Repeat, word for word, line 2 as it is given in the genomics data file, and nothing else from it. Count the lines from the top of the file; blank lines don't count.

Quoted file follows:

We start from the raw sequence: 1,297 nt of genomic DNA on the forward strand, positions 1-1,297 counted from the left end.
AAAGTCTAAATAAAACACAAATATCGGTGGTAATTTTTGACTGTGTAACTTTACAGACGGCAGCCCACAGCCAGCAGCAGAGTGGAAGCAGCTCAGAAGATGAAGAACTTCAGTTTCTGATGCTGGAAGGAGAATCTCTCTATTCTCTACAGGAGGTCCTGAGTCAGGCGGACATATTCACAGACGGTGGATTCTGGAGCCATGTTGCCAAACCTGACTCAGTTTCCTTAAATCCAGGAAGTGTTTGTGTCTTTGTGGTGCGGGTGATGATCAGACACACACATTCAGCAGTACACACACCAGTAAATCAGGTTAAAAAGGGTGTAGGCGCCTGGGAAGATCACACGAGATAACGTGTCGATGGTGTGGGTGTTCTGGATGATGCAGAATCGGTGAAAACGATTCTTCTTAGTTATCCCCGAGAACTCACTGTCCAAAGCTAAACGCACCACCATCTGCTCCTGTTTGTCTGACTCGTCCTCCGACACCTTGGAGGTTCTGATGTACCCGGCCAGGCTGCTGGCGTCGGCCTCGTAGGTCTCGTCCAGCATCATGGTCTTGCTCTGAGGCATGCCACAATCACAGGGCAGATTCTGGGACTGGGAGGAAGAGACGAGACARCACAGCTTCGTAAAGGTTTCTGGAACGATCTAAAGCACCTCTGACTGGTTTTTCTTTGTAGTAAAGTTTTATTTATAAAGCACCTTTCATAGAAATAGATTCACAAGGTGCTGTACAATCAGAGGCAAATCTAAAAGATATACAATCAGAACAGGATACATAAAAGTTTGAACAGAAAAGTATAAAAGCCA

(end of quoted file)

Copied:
AAAGTCTAAATAAAACACAAATATCGGTGGTAATTTTTGACTGTGTAACTTTACAGACGGCAGCCCACAGCCAGCAGCAGAGTGGAAGCAGCTCAGAAGATGAAGAACTTCAGTTTCTGATGCTGGAAGGAGAATCTCTCTATTCTCTACAGGAGGTCCTGAGTCAGGCGGACATATTCACAGACGGTGGATTCTGGAGCCATGTTGCCAAACCTGACTCAGTTTCCTTAAATCCAGGAAGTGTTTGTGTCTTTGTGGTGCGGGTGATGATCAGACACACACATTCAGCAGTACACACACCAGTAAATCAGGTTAAAAAGGGTGTAGGCGCCTGGGAAGATCACACGAGATAACGTGTCGATGGTGTGGGTGTTCTGGATGATGCAGAATCGGTGAAAACGATTCTTCTTAGTTATCCCCGAGAACTCACTGTCCAAAGCTAAACGCACCACCATCTGCTCCTGTTTGTCTGACTCGTCCTCCGACACCTTGGAGGTTCTGATGTACCCGGCCAGGCTGCTGGCGTCGGCCTCGTAGGTCTCGTCCAGCATCATGGTCTTGCTCTGAGGCATGCCACAATCACAGGGCAGATTCTGGGACTGGGAGGAAGAGACGAGACARCACAGCTTCGTAAAGGTTTCTGGAACGATCTAAAGCACCTCTGACTGGTTTTTCTTTGTAGTAAAGTTTTATTTATAAAGCACCTTTCATAGAAATAGATTCACAAGGTGCTGTACAATCAGAGGCAAATCTAAAAGATATACAATCAGAACAGGATACATAAAAGTTTGAACAGAAAAGTATAAAAGCCA